Political Notes — Trump moves to implode the ACA

[private]Donald Trump signed off on two executive orders Thursday that could potentially wreck the Affordable Care Act, the federal law that’s provided healthcare coverage to millions of lower-income Americans.

Trump first issued an order that that would make it easier for individuals and small businesses to buy health insurance that is cheaper but also provides skinnier coverage and fewer protections than are available under Obamacare.

Late Thursday night, the White House announced that Trump would also cut off cost sharing reductions (CSRs), which are federal payments to insurers that subsidize premiums for low-income consumers who get their coverage through the insurance exchanges.

These CSRs total an estimated $7 billion to $9 billion a year and help make coverage affordable for millions of ACA participants.

The presidential actions are intended to achieve Trump’s oft-stated goal of making Obamacare “implode” so that congressional Democrats would be forced to bargain with the White House over the healthcare issue.

“The Democrats ObamaCare is imploding,” Trump tweeted Friday morning. “Massive subsidy payments to their pet insurance companies has stopped. Dems should call me to fix!”

A cave-in by the opposition party doesn’t seem likely at this point.

Senate Majority Leader Chuck Schumer and House Leader Nancy Pelosi issued a joint statement that said: “It is a spiteful act of vast, pointless sabotage leveled at working families and the middle class in every corner of America. Make no mistake about it, Trump will try to blame the Affordable Care Act, but this will fall on his back and he will pay the price for it.”

Trump’s moves were cheered by Republicans and small business groups, but criticized by Democrats and healthcare organizations that predicted the actions would destabilize the healthcare insurance market.

“President Trump has proven once again he is willing to take bold action, even when Congress won’t,” Georgia Sen. David Perdue said. “I applaud the president’s courage to take action and support this move emphatically.”

“Allowing insurers to sell narrow, low-cost health plans likely will cause significant economic harm to women and older, sicker Americans who stand to face higher-cost and fewer insurance options,” said six physician groups in a joint statement.

There is a chance that Congress could take action to appropriate the funds needed to pay the CSRs.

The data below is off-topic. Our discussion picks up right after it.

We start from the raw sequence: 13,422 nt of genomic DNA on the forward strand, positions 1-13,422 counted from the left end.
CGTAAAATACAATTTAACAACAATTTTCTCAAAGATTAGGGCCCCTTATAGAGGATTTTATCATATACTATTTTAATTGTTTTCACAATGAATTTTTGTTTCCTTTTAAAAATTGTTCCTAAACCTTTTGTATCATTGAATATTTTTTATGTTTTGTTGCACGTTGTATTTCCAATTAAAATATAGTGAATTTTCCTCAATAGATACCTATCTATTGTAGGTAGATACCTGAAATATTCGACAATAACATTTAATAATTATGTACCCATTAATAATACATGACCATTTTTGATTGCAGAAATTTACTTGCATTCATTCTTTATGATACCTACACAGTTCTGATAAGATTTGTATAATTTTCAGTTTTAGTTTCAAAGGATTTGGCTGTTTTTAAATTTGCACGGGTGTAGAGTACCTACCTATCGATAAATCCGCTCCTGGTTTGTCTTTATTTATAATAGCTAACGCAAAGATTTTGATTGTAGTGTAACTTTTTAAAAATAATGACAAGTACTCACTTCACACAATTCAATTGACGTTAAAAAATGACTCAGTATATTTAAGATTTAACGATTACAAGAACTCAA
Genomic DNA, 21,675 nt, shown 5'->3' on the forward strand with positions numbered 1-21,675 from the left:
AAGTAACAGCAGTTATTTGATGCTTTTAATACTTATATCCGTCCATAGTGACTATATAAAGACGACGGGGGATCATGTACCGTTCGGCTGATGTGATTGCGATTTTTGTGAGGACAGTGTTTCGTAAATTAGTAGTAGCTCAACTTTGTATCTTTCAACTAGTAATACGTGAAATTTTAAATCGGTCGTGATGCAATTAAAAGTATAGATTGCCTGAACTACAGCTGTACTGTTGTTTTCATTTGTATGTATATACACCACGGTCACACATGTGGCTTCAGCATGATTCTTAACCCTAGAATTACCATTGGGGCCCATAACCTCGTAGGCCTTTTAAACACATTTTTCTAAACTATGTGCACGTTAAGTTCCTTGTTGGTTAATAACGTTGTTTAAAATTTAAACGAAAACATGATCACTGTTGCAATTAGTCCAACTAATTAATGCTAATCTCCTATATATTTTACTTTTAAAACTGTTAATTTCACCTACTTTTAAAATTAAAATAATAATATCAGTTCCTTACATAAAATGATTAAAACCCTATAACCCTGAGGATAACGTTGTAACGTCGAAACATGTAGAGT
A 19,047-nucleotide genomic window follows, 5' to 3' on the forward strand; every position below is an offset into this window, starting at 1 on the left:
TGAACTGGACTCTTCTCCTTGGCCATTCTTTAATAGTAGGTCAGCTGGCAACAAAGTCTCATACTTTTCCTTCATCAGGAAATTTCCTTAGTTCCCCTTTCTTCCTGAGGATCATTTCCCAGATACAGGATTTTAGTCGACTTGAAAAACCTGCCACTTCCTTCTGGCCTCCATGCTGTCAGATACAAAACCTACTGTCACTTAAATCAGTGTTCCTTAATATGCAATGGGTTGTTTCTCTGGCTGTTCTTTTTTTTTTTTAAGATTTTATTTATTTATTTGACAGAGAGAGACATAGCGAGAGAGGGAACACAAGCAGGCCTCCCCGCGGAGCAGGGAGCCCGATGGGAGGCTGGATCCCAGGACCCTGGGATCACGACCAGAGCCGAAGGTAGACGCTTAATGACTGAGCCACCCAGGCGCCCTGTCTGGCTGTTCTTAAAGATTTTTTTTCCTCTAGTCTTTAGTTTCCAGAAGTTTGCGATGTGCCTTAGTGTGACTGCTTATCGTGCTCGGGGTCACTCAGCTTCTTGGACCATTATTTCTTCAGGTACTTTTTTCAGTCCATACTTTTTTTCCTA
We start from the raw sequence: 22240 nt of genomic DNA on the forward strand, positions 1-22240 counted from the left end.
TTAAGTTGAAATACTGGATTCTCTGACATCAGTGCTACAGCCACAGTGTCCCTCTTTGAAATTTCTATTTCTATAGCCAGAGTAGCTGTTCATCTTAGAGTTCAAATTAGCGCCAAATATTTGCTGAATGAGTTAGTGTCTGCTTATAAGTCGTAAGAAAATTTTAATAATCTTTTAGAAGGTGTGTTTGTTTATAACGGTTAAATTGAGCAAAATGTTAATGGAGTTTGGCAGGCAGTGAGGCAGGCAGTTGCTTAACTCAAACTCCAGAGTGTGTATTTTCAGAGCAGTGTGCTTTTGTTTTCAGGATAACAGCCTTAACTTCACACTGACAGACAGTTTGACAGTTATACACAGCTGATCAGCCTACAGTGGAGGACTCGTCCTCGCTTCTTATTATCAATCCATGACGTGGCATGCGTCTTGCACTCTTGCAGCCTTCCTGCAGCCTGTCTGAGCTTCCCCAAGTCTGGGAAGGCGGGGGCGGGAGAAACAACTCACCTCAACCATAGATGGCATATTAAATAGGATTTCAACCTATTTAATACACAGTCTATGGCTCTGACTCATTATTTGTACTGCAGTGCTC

Sen. Lamar Alexander (R-Tennessee) and Sen. Patty Murray (D-Washington) have been discussing for several weeks a way to keep the the subsidy payments in place, but no legislation has emerged yet for a Senate vote.

GPA snares two new customers

The Georgia Ports Authority (GPA) has signed two new customers to use the state’s shipping facilities in Savannah.

Noble House, a furniture supplier, will build a 630,000-square-foot facility to serve the eastern half of the country. Home accessories company Best Choice will build 345,000 square feet of industrial space.

GPA said the new activity will increase Savannah’s industrial inventory to more than 57 million square feet, with less than 2 percent of that currently available for lease.

Beach moves

State Sen. Brandon Beach (R-Alpharetta), who’s been running the Greater North Fulton Chamber of Commerce for 15 years as its president, is leaving the organization at the end of this year to become executive director of the North Fulton Community Improvement District.

“I look forward to continuing to serve the people of this region both with the CID and the Senate,” Beach said. “Resigning from the Chamber was a difficult decision, but one that I feel is best for me personally and for the community, as I will have more time to dedicate to these two areas.”

Anti-gay Democrat apologizes

In one of the stranger political stories to hit this week, a Democratic candidate in the special election in State Senate District 6 has apologized for expressing views on social media that were anti-gay and anti-woman.

However, Jaha Howard said he still believes it is a sin to be gay.

Patrick Saunders of GA Voice broke the story:

. . . Jaha Howard has apologized for the anti-gay and misogynistic views he expressed in a series of social media posts from 2011 to 2014. The apology came in a statement posted to his campaign Facebook page in response to Georgia Voice’s story early Thursday afternoon that uncovered the controversial Facebook posts.

However, in a follow-up dialogue with people in the comments section, he doubled down on some of the views, confirming that he believes being gay is a sin, that he doesn’t know whether being gay is a choice and that women shouldn’t be in the ministry.

In the initial posts in question, Howard said that he believes that “women should only teach other women” and wonders if there is a “a homosexual agenda in public education” and if the Girl Scouts “are being used to push a [sic] pro-abortion and pro-homosexuality positions.” Howard made similar comments in over 10 different Facebook posts.

“Today I was embarrassed and disappointed to read some of my own insensitive social media posts from years ago,” Howard wrote on Facebook late Thursday afternoon. “Unintentionally, I greatly offended many of the same people I’m working hard to represent and defend in the State Senate. I’m deeply sorry.”

Howard, a pediatric dentist, is one of eight candidates running in the Nov. 7 special election to replace Hunter Hill.

© 2017 by The Georgia Report

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Tags: ACA , Brandon Beach , Donald Trump , Georgia Ports Authority , Jaha Howard